Local leaders remember Bush for friendliness, Clean Air Act

Tupper Lake Mayor Paul Maroun, right, meets then-Vice President George H.W. Bush and Barbara Bush at a ball in early 1989. (Photo provided by Paul Maroun)

After the death of former President George H.W. Bush on Nov. 30, North Country residents and local leaders are remembering his major environmental legacy, as well as his sincerity, amiable personality and penchant for writing letters displaying both those qualities.

Clean Air Act

In the North Country, Bush was remembered for saving the Adirondacks from acid rain and ozone depletion through the amended Clean Air Act.

Lake George Waterkeeper Chris Navitsky said an earlier Clean Air Act hadn’t made much of a difference in the Adirondacks, which are particularly vulnerable to acid rain because there is so much precipitation and impermeable bedrock.

The amended act that Bush pushed for was far stricter, and that had the effect this region needed.

Locally, acidified lakes have become much cleaner, and Lake George is far better off than it would have been without the increased protection. Data collection on Lake George has shown an improvement in water quality as acid rain diminished. Data released this year found that many acidified lakes in the Adirondacks have recovered to the point where they are habitats to waterfowl and fish again.

The amended law also helped the ozone layer recover, phasing out ozone-depleting substances. This year, researchers announced the hole in the ozone is starting to close.

Letter from a leader

Tupper Lake village Mayor Paul Maroun said he saw Bush’s character qualities firsthand and even has a framed letter from the man from when he was the vice president.

Maroun worked in Washington, D.C., from 1985 to 1989 as the senior executive assistant to the administrator of the St. Lawrence Seaway and got to speak with the vice president briefly, six or seven times.

Maroun’s position required him talking with leaders from around the world, and at one point he received approval from Bush to speak with the Lebanese ambassador at the embassy. Maroun, who has Lebanese ancestry, wrote Bush about the meeting, and the vice president wrote back, thanking him for his “thoughtful letter” and “supportive words.”

“That’s the kind of guy he was,” Maroun said. “He sent Paul Maroun a note. There’s millions of low-level appointees in Washington, but he was just a nice guy.”

Maroun remembers meeting Bush again at a ball in early 1989, right around when he had been inaugurated as president. He shook his hand and talked with the man for a minute, and then, as Bush walked away, added a greeting from his boss.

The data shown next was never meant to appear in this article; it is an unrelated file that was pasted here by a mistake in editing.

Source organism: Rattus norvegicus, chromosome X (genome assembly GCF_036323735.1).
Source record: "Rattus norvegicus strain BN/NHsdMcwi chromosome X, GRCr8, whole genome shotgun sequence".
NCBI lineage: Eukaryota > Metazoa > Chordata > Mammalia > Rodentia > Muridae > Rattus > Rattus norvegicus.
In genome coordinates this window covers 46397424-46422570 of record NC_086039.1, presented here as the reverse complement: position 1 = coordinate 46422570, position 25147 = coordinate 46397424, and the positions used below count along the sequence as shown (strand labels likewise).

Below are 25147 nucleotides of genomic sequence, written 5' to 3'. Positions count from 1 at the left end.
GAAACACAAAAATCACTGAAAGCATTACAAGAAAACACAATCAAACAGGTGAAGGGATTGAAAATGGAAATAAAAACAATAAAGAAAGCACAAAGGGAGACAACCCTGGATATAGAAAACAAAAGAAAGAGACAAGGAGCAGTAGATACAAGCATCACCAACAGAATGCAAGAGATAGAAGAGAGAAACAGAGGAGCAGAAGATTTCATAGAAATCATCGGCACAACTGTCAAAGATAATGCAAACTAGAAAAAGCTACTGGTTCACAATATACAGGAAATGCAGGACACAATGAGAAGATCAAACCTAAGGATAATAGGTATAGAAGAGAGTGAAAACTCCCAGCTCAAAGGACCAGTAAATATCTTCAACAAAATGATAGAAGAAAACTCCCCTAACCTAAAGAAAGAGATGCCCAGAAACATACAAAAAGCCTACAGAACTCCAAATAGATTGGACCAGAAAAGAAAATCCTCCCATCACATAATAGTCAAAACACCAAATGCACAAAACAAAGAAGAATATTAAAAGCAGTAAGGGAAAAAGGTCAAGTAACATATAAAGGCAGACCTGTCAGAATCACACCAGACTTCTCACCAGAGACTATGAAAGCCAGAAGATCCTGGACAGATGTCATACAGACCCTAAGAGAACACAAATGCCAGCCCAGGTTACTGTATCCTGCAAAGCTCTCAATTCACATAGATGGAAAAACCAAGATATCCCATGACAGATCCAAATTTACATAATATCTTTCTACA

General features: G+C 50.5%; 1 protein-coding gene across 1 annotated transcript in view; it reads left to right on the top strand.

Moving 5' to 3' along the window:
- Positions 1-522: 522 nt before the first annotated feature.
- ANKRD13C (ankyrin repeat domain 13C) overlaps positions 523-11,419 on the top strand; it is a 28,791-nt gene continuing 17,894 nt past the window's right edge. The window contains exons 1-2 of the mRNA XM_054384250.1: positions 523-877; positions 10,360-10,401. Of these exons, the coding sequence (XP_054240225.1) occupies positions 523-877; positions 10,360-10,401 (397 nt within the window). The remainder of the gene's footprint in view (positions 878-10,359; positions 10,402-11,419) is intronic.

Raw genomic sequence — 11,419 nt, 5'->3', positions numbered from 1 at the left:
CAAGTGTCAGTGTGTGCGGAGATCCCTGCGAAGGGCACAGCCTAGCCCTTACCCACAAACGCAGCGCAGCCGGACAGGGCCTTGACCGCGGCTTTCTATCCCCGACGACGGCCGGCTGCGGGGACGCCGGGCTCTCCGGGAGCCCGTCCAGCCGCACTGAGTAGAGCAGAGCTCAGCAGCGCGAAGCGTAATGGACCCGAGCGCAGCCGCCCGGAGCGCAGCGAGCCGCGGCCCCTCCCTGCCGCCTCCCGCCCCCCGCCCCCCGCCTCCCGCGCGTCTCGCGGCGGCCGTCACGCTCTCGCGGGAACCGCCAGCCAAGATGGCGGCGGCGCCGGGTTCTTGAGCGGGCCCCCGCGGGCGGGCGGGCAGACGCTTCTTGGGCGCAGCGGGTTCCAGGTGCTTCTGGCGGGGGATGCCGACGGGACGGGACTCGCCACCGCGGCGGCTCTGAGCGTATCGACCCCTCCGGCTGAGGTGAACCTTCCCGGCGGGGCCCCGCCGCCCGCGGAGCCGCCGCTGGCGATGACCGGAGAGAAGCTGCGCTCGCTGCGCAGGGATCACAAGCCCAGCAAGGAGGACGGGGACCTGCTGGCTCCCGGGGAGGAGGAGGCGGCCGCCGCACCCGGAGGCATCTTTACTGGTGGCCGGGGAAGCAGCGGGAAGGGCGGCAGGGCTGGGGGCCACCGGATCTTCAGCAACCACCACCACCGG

“He walked by a bit, and I said, ‘Oh, by the way, Mr. Vice President, Jim Emery,’ who is the administrator, ‘says hello,'” Maroun said. “He had his whole detail come back, and he said, ‘Be sure to tell him hello.'”

Bush also sent greetings to Jim’s wife, Jill Emery, who had recently run for Congress and been appointed director of the Women’s Bureau of the U.S. Department of Labor.

Maroun said Bush was the “definition of a gentleman.”

American example

Bush was also a man of the people, said Queensbury resident Freda Solomon, the widow of former U.S. Rep. Gerald Solomon.

She and her husband were once invited to the White House private quarters for dinner.

“He took us on a complete tour of the private quarters, through all the rooms, including their bedroom and bathroom, which had wet towels everyplace,” Solomon recalled with a laugh.

Bush’s wife Barbara “threw up her hands” when her husband insisted that they see the bathroom.

“But he said, ‘This is the people’s house, and I want you to see it,'” Solomon said.

She remembered Bush as a trustworthy gentleman who worked with everyone to find solutions to the nation’s biggest problems.

“The solutions were thoughtfully prepared,” she said. “There was just more respect.”

U.S. Sen. Charles Schumer, D-N.Y., also cited Bush’s ethics.

“He was a fine man and even when he opposed your views, you knew he was doing what he thought was best for America,” Schumer said in a statement. “His yearning for a kinder and gentler nation seems more needed now than when he first called for it.”

Likewise, U.S. Rep Elise Stefanik, R-Wilsboro, called Bush the embodiment of the Greatest Generation.

“I join the nation in honoring the life and legacy of President George H.W. Bush, a true son of America who lived an extraordinary life of service, grace, strength, and character,” she said in a statement. “President Bush will be remembered by the world for his enduring strength that brought an end to the Cold War, his extraordinary commitment to serving others through his thousand points of light, and his beautifully written letters. He was truly a great man who lived a giant life.”